Real Estate Law
Have Real Estate Law Questions? Ask a Real Estate Lawyer.
Thank you for using JustAnswer. I am researching your issue and will respond shortly.
I'm sorry to hear about your situation. First of all, you should read the terms of the original lease that you have with Company A and see if it says anything about "successors" and "assigns". If Company A and successors and assigns have obligations and rights under your first contract, Company B most likely can hold you to the terms of the contract AND you can hold them to those terms. The promises, if they were in writing, you could still hold Company B responsible for, as they would "inherit" the obligations that Company A had to you.
Now if it does NOT bind subsequent owners, then you have no obligation to them, nor they to you.
In short, the two options are mutually exclusive. They can't force you to sign a new lease to stay there if they're successors to the old one. If they're not successors to the old one, they could force you to sign. Likewise, if they're successors to the old one, they can force you to abide by the terms of the original agreement, but if they're not successors to the old one, you can certainly reject the new lease and move out.
Furthermore, even if they are successors to the old one, it's possible that their actions of trying to get you to sign a new lease has breached the old one. This is called the "covenant of quiet enjoyment" in that they can't take actions to try to dispossess you of your rights during the lease term. Now this would be a defense should you move out and they try to enforce the old lease against you, in that their actions clearly indicated that they were not going to stand by the old lease.
If I were you, I would ask what would happen if you did not sign. They probably would say that they would ask you to leave, etc... you want to make certain that you have this in writing (email, etc...) so that you can prove it should it be an issue.
Once you have them on record clearly indicating that they are not going to be bound by the old contract, then you should give your 30 days notice to vacate and leave after that time is up.
Hope that clears things up a bit. If you have any other questions, please let me know. If not, and you have not yet, please rate this answer either a 3, 4, or 5 (good or better). Please note that I do not get any credit for this answer unless and until you rate it that way. Thank you, XXXXX XXXXX good luck to you!
I would like to get a point of clarification: the current lease has this clause:
Heirs and assigns: it is agreed and understood that all covenants of this lease shall succed to and be binding upon the respective heirs, executors, administrators, successors, and, except as provided herein, assigns of the parties hereto, but nothing contained herein shall be construed so as to allow the Tenant to transfer or assign this lease in violation of any term hereof.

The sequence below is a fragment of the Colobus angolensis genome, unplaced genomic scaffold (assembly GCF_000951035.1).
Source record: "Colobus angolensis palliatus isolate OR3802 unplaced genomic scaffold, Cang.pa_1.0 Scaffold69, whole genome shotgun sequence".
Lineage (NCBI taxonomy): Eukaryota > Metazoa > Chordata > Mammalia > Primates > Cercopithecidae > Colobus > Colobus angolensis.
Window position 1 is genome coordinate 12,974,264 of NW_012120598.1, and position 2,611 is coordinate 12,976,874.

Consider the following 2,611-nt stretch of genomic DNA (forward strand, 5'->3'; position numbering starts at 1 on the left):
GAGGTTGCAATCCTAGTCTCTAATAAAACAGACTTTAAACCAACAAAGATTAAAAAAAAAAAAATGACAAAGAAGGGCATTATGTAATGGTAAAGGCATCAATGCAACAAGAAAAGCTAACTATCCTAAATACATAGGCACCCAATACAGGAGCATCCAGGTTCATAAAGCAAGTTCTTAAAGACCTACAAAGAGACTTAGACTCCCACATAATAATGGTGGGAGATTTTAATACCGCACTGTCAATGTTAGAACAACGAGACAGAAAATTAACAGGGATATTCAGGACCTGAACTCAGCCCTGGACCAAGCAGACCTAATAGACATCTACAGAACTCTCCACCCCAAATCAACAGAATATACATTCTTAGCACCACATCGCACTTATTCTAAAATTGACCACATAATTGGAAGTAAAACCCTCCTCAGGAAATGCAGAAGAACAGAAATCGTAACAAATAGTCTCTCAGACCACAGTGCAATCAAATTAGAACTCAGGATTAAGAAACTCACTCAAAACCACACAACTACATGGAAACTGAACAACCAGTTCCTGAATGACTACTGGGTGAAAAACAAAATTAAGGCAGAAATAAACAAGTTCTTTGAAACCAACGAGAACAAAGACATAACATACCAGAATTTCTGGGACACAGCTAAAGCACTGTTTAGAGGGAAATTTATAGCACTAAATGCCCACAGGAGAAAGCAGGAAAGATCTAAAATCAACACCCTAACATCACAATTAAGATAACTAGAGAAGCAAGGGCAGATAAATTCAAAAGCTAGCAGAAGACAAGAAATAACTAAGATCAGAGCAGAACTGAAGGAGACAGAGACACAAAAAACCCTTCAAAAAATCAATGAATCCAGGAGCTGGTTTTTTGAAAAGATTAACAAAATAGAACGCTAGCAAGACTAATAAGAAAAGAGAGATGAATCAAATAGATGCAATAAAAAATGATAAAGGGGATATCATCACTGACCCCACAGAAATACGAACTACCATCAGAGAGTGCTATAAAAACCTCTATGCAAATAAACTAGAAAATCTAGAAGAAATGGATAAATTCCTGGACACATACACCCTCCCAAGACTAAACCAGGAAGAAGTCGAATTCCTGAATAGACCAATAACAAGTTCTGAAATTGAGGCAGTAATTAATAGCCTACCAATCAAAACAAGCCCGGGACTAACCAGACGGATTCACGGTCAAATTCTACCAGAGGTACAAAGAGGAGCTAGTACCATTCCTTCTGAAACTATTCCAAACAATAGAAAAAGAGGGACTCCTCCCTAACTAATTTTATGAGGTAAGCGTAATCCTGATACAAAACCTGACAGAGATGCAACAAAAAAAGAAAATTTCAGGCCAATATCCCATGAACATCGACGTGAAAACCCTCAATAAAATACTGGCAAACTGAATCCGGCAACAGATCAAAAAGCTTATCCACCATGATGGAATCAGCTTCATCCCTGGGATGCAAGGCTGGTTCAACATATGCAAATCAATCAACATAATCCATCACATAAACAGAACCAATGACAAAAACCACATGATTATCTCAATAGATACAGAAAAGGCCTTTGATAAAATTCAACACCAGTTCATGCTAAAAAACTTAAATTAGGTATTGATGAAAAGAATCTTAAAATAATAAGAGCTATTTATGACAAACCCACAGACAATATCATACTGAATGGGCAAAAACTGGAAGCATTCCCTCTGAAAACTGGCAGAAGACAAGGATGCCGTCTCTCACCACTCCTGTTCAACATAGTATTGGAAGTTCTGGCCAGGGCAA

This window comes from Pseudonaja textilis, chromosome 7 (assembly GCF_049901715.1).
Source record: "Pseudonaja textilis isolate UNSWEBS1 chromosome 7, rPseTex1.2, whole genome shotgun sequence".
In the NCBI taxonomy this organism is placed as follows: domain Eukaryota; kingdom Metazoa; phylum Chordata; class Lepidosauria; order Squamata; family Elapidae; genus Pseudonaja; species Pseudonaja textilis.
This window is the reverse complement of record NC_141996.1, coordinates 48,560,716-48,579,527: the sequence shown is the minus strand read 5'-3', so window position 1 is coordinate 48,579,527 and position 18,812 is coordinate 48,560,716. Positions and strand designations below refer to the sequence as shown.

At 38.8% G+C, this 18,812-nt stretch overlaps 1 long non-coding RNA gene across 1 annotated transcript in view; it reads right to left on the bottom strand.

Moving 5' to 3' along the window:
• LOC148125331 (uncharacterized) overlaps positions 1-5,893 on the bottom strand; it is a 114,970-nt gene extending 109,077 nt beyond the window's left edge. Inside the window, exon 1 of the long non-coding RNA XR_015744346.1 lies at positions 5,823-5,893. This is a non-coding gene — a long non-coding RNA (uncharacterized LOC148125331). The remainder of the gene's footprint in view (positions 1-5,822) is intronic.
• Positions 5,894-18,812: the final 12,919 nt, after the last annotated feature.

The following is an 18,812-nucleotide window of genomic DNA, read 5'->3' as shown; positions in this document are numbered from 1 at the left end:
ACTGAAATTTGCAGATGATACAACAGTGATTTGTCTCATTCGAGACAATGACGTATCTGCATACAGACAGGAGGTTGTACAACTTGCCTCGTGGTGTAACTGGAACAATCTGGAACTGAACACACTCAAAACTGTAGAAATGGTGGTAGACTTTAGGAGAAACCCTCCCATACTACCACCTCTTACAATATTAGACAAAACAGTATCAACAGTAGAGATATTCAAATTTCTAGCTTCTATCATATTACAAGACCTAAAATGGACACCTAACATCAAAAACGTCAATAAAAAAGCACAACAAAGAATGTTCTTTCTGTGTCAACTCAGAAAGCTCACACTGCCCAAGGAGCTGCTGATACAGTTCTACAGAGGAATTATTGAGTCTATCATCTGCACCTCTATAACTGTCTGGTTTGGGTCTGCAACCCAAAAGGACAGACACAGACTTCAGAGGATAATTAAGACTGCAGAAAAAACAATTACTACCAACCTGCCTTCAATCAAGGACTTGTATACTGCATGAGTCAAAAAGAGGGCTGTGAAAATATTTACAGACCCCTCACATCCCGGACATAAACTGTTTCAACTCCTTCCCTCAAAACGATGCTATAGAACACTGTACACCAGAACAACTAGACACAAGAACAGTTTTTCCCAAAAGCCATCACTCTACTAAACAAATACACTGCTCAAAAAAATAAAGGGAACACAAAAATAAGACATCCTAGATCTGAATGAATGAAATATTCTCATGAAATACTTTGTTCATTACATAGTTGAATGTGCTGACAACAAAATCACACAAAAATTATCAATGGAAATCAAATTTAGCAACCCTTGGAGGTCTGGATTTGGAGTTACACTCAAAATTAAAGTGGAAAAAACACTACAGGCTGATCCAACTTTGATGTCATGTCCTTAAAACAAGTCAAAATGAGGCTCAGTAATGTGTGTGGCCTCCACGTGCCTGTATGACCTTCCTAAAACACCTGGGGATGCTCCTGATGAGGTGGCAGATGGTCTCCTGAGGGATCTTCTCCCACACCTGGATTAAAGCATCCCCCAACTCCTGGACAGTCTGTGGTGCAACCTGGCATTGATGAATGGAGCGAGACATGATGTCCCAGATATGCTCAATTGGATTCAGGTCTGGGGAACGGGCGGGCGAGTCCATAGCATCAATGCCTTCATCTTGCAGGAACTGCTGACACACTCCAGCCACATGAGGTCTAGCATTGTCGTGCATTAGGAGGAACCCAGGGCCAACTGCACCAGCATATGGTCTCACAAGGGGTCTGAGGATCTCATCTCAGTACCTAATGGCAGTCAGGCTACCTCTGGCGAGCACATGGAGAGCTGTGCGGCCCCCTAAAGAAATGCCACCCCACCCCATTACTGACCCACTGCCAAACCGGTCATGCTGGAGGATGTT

I assume, therefore, that this does allow the new owners some leverage.
Yes, but also you. That is, you can tell them that it's either this clause that would bind them, or they can waive that clause and let you leave.
What they are saying is that they are willing to give me a new individual lease, but there still would be some terms that would not be exactly the same, for instance I would be responsible for snow removal where I am not now responsible for that.
Understood. To the extent that there are differing terms that modify the original, that is a new lease that would change the original.
Now if it's a "suggestion" rather than a "take it or else" type situation, then it would be more difficult to say that it was unambiguously a revocation of the original lease/
They sent me and my roommate an email saying here's your new lease, sign it and return it by Nov 6. No mention that it changes the terms, no previous discussion. I think that is a clear exhibition of bad faith. They have the previous individual leases my roommate and I have and they know our terms, there's no excuse for what they did.
It does sound like that. Note, however, that "bad faith" is a defense to a breach of contract action. You don't want to use bad faith as a primary strategy. That's where you want to get them to tell you what happens if you don't sign it... If they say that they're going to kick you out, etc... that would be enough to show that they were not abiding by those terms of the lease and that you were therefore relieved of your obligation under that lease.
Then I've jumped the gun. I sent them an email and said they exhibited bad faith and I want out. What do you recommend?
See what they say. And again, say that you want to know what happens if you don't sign the new lease.
If they say they will hold me to the terms of the old lease, do I have any alternatives? I still want to get of this place, since there's a lot wrong, including electricity is not hooked up to a meter, i think they're stealing it from the building next to us.
If they want to hold you to that old lease, you can still let them know about the appliances, furniture, and other issues. Send certified letters, threaten legal action (if they don't answer), etc... Be a squeaky wheel. Go to small claims court if you have to .
Ok, so if they want to hold me to the old lease, there's really no alternative except to make noise and be a pain and hope they let me out.
My pleasure.If you have any other questions, please let me know. If not, and you have not yet, please rate my answer AND press the "submit" button, if applicable. Please note that I don't get any credit for my answer unless and until you rate it a 3, 4, 5 (good or better). Thank you, XXXXX XXXXX good luck to you!